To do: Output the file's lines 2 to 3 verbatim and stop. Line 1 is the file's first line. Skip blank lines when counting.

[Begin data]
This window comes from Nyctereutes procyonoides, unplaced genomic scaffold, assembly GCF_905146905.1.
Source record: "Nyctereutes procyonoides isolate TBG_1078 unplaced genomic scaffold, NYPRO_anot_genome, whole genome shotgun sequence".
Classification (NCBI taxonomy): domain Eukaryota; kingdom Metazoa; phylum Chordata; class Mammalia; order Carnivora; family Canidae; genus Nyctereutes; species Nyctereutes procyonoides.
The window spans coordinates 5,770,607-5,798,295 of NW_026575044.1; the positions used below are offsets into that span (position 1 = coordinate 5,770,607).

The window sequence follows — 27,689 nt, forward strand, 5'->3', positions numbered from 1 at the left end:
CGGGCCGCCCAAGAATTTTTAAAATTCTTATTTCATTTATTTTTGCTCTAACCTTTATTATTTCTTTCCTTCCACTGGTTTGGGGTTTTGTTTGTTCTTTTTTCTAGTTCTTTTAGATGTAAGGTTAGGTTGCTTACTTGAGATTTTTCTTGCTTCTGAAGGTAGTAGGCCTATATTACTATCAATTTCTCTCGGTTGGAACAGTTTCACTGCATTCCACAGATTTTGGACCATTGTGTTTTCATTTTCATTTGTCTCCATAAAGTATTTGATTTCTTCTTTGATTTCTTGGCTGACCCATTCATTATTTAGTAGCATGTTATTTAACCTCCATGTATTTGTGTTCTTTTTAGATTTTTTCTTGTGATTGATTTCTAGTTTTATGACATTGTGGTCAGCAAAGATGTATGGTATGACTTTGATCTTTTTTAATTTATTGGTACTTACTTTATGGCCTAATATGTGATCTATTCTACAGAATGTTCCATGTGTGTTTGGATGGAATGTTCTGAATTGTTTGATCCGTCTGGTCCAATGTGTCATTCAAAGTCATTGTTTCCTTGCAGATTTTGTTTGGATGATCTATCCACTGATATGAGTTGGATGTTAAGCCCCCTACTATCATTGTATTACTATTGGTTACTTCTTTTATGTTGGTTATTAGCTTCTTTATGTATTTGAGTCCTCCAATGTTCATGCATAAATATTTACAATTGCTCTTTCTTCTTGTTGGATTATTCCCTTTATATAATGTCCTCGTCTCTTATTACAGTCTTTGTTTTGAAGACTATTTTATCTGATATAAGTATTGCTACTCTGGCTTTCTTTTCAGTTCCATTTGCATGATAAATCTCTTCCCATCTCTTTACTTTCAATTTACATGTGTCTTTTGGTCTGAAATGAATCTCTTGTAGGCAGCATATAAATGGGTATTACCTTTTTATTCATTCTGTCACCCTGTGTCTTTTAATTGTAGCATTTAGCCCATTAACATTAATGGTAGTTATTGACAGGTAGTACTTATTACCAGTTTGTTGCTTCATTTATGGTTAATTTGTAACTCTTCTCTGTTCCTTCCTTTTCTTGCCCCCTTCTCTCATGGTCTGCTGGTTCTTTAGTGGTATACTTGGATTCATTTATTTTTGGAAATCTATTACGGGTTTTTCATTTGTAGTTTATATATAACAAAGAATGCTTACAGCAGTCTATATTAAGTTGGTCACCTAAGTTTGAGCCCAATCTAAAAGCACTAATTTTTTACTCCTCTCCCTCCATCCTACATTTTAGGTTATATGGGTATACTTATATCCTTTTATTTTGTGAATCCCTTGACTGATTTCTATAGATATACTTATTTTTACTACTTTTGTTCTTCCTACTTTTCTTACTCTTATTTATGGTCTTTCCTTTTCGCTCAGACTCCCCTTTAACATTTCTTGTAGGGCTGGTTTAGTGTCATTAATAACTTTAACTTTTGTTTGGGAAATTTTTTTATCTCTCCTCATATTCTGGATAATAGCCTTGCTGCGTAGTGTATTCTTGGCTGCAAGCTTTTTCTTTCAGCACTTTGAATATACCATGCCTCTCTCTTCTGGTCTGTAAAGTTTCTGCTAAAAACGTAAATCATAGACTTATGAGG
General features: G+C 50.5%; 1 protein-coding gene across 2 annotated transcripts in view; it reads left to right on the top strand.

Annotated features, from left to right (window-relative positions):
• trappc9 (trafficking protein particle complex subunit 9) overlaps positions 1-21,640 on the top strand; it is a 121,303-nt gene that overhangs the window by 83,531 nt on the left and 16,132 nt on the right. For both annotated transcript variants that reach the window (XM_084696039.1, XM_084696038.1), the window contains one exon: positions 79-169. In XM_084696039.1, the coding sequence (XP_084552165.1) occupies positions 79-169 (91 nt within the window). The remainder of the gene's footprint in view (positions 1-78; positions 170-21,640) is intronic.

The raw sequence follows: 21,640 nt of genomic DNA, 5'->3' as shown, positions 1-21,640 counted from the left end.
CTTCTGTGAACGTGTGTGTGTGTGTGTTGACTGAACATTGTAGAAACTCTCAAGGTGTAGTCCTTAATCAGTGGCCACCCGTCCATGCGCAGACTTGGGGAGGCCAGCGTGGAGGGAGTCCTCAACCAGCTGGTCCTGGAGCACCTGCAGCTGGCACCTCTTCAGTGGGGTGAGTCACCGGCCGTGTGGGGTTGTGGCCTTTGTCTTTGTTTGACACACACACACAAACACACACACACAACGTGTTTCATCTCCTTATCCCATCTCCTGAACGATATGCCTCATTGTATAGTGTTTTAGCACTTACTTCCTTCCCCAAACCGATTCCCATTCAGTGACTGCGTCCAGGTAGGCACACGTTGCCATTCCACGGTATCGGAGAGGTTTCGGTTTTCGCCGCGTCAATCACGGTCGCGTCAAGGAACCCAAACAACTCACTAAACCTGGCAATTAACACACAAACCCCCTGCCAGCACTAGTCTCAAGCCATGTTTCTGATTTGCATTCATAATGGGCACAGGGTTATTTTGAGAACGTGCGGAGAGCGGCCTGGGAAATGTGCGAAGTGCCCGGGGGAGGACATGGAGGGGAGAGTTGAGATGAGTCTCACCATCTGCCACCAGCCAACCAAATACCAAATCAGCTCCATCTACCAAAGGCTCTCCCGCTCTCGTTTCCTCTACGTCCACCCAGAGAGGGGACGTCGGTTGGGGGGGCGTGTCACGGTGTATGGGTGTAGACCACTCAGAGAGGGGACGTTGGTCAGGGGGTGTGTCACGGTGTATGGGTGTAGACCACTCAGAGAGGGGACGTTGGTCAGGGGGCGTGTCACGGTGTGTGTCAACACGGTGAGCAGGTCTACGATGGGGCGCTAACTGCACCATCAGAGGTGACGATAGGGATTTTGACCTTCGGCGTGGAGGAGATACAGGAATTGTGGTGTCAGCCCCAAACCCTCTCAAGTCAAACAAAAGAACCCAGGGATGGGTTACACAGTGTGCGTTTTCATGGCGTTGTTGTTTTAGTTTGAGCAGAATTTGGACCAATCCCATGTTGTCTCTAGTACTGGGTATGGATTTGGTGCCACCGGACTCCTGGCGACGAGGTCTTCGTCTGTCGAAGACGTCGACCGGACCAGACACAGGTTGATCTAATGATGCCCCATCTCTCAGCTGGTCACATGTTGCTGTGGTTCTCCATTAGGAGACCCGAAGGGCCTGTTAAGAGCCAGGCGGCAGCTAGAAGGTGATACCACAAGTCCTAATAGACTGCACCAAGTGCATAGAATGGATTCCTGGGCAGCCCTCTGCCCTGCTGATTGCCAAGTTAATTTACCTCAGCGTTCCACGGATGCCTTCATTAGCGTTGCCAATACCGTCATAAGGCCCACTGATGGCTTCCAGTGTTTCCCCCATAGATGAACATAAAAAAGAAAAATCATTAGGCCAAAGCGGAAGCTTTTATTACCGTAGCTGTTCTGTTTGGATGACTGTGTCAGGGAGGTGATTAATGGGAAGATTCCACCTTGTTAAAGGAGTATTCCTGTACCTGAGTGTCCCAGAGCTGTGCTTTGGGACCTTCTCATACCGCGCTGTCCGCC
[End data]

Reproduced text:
Source record: "Nyctereutes procyonoides isolate TBG_1078 unplaced genomic scaffold, NYPRO_anot_genome, whole genome shotgun sequence".
Classification (NCBI taxonomy): domain Eukaryota; kingdom Metazoa; phylum Chordata; class Mammalia; order Carnivora; family Canidae; genus Nyctereutes; species Nyctereutes procyonoides.